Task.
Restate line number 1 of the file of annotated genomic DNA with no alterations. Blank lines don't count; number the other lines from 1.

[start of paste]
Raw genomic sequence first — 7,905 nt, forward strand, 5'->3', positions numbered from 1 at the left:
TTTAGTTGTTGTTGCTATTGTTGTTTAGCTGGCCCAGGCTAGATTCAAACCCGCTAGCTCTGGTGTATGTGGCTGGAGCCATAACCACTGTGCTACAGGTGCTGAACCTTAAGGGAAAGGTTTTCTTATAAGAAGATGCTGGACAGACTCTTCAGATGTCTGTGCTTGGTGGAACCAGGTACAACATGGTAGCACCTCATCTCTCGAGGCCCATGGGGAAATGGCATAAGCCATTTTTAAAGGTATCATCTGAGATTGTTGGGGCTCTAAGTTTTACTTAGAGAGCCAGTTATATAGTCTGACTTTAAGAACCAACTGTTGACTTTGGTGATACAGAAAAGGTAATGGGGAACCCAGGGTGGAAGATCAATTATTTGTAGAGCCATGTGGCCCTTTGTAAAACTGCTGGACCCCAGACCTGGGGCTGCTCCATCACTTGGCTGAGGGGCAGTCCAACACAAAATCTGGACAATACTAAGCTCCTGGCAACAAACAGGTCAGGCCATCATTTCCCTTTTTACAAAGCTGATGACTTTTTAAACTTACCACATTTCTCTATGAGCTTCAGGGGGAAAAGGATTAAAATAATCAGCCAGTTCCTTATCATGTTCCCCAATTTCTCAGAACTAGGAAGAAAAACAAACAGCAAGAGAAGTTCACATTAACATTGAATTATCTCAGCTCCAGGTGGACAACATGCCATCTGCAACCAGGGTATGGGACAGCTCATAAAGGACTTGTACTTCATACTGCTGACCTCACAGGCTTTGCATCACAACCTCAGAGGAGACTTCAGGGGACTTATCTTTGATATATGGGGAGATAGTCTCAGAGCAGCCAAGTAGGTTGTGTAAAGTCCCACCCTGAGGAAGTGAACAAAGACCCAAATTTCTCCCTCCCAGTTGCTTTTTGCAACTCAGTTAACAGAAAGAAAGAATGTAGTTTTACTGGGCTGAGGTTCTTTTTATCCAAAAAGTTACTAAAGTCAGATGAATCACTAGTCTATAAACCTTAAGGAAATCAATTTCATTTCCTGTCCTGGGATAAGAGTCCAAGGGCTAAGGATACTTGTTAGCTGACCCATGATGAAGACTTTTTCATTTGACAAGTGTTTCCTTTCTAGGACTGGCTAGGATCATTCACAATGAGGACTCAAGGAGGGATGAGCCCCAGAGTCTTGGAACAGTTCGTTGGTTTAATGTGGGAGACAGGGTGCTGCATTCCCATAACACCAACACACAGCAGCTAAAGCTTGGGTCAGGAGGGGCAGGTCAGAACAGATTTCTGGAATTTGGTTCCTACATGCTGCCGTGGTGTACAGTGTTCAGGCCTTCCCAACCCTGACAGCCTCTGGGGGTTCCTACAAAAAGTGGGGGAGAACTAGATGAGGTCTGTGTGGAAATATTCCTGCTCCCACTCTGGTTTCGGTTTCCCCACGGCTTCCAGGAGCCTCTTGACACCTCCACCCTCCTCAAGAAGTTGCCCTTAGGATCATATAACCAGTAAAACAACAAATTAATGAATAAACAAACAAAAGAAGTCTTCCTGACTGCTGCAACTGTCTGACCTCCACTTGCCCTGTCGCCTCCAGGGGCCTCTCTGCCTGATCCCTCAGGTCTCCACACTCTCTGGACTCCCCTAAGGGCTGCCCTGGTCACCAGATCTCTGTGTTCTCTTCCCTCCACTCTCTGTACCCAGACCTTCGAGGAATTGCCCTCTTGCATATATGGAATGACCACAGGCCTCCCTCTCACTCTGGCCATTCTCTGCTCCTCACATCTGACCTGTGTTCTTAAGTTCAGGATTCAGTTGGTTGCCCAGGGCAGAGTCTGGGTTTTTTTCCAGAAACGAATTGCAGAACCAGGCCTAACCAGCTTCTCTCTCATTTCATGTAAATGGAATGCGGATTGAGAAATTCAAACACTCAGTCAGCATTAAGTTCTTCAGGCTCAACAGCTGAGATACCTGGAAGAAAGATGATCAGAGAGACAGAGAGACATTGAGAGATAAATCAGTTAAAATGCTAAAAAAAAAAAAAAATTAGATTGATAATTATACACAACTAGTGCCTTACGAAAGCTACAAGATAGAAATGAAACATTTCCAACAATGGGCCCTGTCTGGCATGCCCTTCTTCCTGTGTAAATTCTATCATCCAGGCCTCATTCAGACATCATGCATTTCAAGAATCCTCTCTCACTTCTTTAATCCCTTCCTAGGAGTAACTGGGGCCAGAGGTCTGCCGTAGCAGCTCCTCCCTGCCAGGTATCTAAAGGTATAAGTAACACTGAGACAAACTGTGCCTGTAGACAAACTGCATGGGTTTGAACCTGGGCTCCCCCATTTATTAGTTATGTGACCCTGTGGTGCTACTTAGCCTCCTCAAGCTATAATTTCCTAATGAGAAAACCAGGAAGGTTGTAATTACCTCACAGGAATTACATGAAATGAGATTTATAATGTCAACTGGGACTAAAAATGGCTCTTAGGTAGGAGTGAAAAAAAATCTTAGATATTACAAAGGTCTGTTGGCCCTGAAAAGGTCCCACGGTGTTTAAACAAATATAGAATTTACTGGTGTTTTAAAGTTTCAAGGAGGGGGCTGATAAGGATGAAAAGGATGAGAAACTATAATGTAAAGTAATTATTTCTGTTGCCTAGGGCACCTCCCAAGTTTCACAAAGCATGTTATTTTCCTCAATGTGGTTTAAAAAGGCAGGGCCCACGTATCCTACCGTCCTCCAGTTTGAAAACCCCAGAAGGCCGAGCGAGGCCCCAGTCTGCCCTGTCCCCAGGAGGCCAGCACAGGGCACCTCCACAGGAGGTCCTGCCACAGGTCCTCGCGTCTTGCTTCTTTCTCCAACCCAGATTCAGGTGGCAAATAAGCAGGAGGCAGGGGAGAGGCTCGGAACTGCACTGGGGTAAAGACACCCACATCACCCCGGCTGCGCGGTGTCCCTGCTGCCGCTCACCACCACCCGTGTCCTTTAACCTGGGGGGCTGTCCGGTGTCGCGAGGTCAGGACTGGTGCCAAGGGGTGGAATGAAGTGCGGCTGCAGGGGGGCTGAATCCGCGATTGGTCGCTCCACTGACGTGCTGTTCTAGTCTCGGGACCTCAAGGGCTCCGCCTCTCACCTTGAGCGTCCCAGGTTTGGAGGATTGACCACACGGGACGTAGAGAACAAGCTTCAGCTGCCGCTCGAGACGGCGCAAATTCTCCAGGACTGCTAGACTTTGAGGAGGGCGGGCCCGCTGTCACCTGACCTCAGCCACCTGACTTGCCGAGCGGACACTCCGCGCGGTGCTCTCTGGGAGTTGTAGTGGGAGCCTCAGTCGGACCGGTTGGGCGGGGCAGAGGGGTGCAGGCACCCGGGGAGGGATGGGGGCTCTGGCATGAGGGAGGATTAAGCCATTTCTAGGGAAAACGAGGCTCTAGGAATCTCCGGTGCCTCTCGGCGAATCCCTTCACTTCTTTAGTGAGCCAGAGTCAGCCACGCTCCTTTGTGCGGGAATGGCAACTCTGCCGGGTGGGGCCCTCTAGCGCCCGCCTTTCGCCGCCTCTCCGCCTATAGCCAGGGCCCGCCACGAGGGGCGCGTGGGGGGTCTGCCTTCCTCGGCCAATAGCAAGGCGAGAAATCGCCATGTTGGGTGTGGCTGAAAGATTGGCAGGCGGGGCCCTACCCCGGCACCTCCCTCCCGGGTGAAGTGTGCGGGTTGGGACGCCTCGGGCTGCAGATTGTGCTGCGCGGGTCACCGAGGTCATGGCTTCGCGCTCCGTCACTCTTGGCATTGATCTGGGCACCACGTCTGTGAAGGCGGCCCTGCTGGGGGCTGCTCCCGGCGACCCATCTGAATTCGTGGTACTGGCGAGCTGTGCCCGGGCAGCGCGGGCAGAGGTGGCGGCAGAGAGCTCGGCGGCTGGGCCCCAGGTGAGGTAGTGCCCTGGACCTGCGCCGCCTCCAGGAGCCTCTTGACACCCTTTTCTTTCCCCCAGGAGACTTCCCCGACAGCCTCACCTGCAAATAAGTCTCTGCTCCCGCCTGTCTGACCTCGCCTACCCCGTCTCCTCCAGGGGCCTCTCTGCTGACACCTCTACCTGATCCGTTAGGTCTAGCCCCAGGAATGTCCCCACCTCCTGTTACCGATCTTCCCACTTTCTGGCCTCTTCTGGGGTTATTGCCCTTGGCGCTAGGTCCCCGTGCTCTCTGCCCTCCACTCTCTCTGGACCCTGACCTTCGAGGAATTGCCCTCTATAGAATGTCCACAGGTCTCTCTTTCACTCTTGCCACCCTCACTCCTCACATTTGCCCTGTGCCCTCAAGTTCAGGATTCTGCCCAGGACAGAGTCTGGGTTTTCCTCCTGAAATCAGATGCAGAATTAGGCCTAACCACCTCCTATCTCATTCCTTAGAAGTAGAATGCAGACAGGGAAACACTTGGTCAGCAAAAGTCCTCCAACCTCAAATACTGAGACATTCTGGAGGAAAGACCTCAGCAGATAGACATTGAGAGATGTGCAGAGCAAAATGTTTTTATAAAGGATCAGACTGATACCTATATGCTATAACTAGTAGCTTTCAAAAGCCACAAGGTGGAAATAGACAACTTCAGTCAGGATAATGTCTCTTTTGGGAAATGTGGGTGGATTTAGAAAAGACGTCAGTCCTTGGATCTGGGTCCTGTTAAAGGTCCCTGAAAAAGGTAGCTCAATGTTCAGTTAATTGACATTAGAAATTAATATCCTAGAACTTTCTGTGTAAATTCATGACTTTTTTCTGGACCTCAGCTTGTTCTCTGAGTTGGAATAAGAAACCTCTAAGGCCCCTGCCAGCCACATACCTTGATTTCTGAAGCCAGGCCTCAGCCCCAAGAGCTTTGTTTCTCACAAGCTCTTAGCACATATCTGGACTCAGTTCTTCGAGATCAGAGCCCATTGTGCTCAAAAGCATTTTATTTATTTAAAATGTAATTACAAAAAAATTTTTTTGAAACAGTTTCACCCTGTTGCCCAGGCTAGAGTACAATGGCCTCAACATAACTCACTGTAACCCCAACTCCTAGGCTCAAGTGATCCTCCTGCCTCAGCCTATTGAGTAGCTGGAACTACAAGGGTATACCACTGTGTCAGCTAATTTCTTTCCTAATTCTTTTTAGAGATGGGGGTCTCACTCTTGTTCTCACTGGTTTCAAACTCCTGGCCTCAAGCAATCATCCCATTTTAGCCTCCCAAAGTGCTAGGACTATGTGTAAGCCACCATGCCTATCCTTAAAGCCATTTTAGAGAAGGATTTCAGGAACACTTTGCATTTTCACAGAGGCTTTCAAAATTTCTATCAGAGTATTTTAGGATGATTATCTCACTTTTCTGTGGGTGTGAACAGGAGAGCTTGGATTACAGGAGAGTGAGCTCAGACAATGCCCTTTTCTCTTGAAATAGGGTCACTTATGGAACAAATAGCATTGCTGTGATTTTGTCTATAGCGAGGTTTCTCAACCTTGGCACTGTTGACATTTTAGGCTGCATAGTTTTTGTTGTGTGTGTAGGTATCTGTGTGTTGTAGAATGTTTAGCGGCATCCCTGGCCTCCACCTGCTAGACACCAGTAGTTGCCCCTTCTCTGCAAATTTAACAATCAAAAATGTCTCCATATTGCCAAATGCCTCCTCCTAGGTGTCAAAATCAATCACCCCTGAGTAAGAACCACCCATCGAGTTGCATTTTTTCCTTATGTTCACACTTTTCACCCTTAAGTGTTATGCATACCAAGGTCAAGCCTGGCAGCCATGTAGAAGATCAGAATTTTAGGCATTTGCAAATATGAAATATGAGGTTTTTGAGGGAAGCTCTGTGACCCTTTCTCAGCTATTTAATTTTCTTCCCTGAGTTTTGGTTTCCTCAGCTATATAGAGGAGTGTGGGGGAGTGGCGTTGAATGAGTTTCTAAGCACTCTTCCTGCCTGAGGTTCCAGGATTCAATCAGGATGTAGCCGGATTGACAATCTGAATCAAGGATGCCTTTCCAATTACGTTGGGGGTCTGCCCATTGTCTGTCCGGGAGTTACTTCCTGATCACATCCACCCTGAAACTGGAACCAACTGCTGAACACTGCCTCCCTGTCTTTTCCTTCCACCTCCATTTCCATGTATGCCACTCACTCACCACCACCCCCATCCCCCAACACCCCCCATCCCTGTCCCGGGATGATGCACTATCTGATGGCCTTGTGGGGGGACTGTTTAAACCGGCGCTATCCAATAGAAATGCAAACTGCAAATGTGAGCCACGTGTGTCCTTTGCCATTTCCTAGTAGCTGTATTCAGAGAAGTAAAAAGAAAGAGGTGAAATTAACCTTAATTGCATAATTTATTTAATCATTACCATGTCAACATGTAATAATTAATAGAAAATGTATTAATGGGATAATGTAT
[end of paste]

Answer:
Raw genomic sequence first — 7,905 nt, forward strand, 5'->3', positions numbered from 1 at the left: